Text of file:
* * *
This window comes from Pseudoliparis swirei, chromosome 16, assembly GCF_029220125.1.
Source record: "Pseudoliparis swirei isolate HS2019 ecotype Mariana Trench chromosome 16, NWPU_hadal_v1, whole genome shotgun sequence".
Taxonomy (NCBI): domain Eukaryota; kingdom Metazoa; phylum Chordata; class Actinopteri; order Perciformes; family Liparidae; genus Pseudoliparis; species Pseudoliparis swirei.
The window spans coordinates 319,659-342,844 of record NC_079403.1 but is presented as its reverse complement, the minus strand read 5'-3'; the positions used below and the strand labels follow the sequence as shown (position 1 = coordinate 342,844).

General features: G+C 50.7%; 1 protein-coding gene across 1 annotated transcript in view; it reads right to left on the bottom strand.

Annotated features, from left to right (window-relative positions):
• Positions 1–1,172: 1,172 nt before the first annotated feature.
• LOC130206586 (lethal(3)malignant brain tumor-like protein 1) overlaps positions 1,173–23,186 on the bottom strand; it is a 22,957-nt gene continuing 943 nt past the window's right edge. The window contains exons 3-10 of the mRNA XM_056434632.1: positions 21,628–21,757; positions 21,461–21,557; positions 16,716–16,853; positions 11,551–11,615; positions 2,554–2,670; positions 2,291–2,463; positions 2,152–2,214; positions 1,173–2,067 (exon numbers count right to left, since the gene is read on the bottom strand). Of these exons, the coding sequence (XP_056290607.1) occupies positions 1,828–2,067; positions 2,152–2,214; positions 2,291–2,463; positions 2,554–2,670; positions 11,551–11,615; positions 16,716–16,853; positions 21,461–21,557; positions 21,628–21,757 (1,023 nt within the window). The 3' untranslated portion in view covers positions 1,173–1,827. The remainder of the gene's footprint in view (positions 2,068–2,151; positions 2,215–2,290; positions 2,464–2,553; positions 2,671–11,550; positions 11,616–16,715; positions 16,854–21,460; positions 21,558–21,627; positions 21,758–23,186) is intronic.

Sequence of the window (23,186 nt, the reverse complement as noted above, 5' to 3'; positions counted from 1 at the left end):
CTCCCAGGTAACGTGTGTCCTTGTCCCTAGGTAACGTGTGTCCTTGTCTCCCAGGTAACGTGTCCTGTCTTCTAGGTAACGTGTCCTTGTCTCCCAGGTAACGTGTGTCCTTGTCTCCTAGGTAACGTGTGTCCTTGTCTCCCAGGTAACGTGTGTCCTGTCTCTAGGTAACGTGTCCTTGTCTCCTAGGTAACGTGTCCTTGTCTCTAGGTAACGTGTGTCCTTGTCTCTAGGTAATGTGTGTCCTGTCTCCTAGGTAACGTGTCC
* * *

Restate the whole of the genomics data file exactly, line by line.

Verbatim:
This window comes from Pseudoliparis swirei, chromosome 16, assembly GCF_029220125.1.
Source record: "Pseudoliparis swirei isolate HS2019 ecotype Mariana Trench chromosome 16, NWPU_hadal_v1, whole genome shotgun sequence".
Taxonomy (NCBI): domain Eukaryota; kingdom Metazoa; phylum Chordata; class Actinopteri; order Perciformes; family Liparidae; genus Pseudoliparis; species Pseudoliparis swirei.
The window spans coordinates 319,659-342,844 of record NC_079403.1 but is presented as its reverse complement, the minus strand read 5'-3'; the positions used below and the strand labels follow the sequence as shown (position 1 = coordinate 342,844).

General features: G+C 50.7%; 1 protein-coding gene across 1 annotated transcript in view; it reads right to left on the bottom strand.

Annotated features, from left to right (window-relative positions):
• Positions 1–1,172: 1,172 nt before the first annotated feature.
• LOC130206586 (lethal(3)malignant brain tumor-like protein 1) overlaps positions 1,173–23,186 on the bottom strand; it is a 22,957-nt gene continuing 943 nt past the window's right edge. The window contains exons 3-10 of the mRNA XM_056434632.1: positions 21,628–21,757; positions 21,461–21,557; positions 16,716–16,853; positions 11,551–11,615; positions 2,554–2,670; positions 2,291–2,463; positions 2,152–2,214; positions 1,173–2,067 (exon numbers count right to left, since the gene is read on the bottom strand). Of these exons, the coding sequence (XP_056290607.1) occupies positions 1,828–2,067; positions 2,152–2,214; positions 2,291–2,463; positions 2,554–2,670; positions 11,551–11,615; positions 16,716–16,853; positions 21,461–21,557; positions 21,628–21,757 (1,023 nt within the window). The 3' untranslated portion in view covers positions 1,173–1,827. The remainder of the gene's footprint in view (positions 2,068–2,151; positions 2,215–2,290; positions 2,464–2,553; positions 2,671–11,550; positions 11,616–16,715; positions 16,854–21,460; positions 21,558–21,627; positions 21,758–23,186) is intronic.

Sequence of the window (23,186 nt, the reverse complement as noted above, 5' to 3'; positions counted from 1 at the left end):
CTCCCAGGTAACGTGTGTCCTTGTCCCTAGGTAACGTGTGTCCTTGTCTCCCAGGTAACGTGTCCTGTCTTCTAGGTAACGTGTCCTTGTCTCCCAGGTAACGTGTGTCCTTGTCTCCTAGGTAACGTGTGTCCTTGTCTCCCAGGTAACGTGTGTCCTGTCTCTAGGTAACGTGTCCTTGTCTCCTAGGTAACGTGTCCTTGTCTCTAGGTAACGTGTGTCCTTGTCTCTAGGTAATGTGTGTCCTGTCTCCTAGGTAACGTGTCC